Stars Look to Continue Dominance over Predators in Winter Classic
New Years Eve and pre-game Tailgates are over. After all of the hoopla, the Winter Classic features a meaningful Central Division battle.
A new decade begins, and for the NHL, that means outdoor hockey in Texas. There’s a mechanical bull (and live pig races!) on the field at the Cotton Bowl, and for one day the hockey world will be focused on urban professionals from the new south kicking back in their polished cowboy boots, tailgating with catered barbecue, and listening to pop country.
It’s time to celebrate every overused cliche, y’all. Yee-haw. There is national exposure here, so sit back and enjoy the narrative for what it is - a good story. Without that narrative, we wouldn’t have the opportunity to fill the Cotton Bowl with 85,000 fans to watch a hockey game!
Lets keep the real story to ourselves: there are a good number of well spoken, intelligent hockey minds that follow the Dallas Stars, and in spite of the catfish, I’m going to presume the same for the Nashville Predators.
The build up with all of its pageantry is nearing the end. That means that it’s almost time for the puck to drop, and when that happens, what’s left is a hockey game between two central division rivals who are both fighting for a playoff spot.
To be honest, neither team has been playing at top form. The Stars come into the game at 6-3-1 in their last ten, but that includes the firing of a coach and a stretch of disastrously bad play that was only saved by 60 minutes of Anton Khudobin larceny against the Tampa Bay Lightning.
Nashville is 5-4-1 during that same stretch. When they’ve been able to win, they’ve done it by outscoring their opponents. On the season, the Predators are giving up 3.3 goals a game, but that number has ballooned to four over the last five games. A quick look at the Central Division standings shows that goal suppression is a much better predictor of success than goal scoring.
Ultimately, what matters is scoring more than you give up, and neither team has been doing that very well as of late.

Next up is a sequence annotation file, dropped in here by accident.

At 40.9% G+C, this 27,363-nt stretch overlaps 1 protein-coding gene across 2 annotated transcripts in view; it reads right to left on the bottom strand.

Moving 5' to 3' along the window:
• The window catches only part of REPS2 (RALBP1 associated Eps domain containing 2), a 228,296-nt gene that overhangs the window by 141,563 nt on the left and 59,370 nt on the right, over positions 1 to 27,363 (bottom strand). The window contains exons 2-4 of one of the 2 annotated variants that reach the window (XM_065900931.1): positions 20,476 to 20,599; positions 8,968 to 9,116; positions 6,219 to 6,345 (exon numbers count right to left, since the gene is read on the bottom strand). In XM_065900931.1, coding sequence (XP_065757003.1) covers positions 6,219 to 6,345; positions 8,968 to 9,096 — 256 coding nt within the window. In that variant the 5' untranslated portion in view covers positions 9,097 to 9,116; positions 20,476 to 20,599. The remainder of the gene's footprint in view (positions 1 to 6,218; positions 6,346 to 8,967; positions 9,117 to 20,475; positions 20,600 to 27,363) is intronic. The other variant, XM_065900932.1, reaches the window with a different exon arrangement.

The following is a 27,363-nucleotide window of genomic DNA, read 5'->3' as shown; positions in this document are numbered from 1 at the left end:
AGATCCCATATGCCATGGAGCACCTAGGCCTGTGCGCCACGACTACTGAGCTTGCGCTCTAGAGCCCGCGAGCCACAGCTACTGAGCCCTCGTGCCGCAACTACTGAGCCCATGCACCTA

There has been a pattern to Stars games against the Predators since the middle of their first round playoff series last year. Nashville frequently runs up the number of shots, but the Stars defense keeps those shots to the outside of the rink. Shots that make it through end up being relatively easy saves for either Khudobin or Ben Bishop.
On the other end, Nashville has yet to figure out the combination of physicality that Jamie Benn brings, especially when combined with a second line that features the speed game of Roope Hintz (and now Denis Gurianov). During their six game playoff series win, Dallas exposed the Predator’s second line, and Nashville was never able to find an adjustment to negate the advantage.
The Predators retooled during the off-season with what look like moves to specifically address these issues. Gone is P. K. Subban and his penalty filled rivalry with Benn. In is Matt Duchene to bolster a second scoring line.
The changes have yet to gel, and when the teams met for the first time this season in Nashville on December 14, the script played out in a similar fashion. A 4-1 Stars victory kept to form, and Dallas used a four goal second period to cruise to the win.
Dallas Stars Lineup
Jamie Benn (14) - Tyler Seguin (91) - Alexander Radulov (47)
Denis Gurianov (34) - Roope Hintz (24) - Joe Pavelski (16)
Andrew Cogliano (11) - Radek Faksa (12) - Blake Comeau (15)
Mattias Janmark (13) - Jason Dickinson (18) - Corey Perry (10)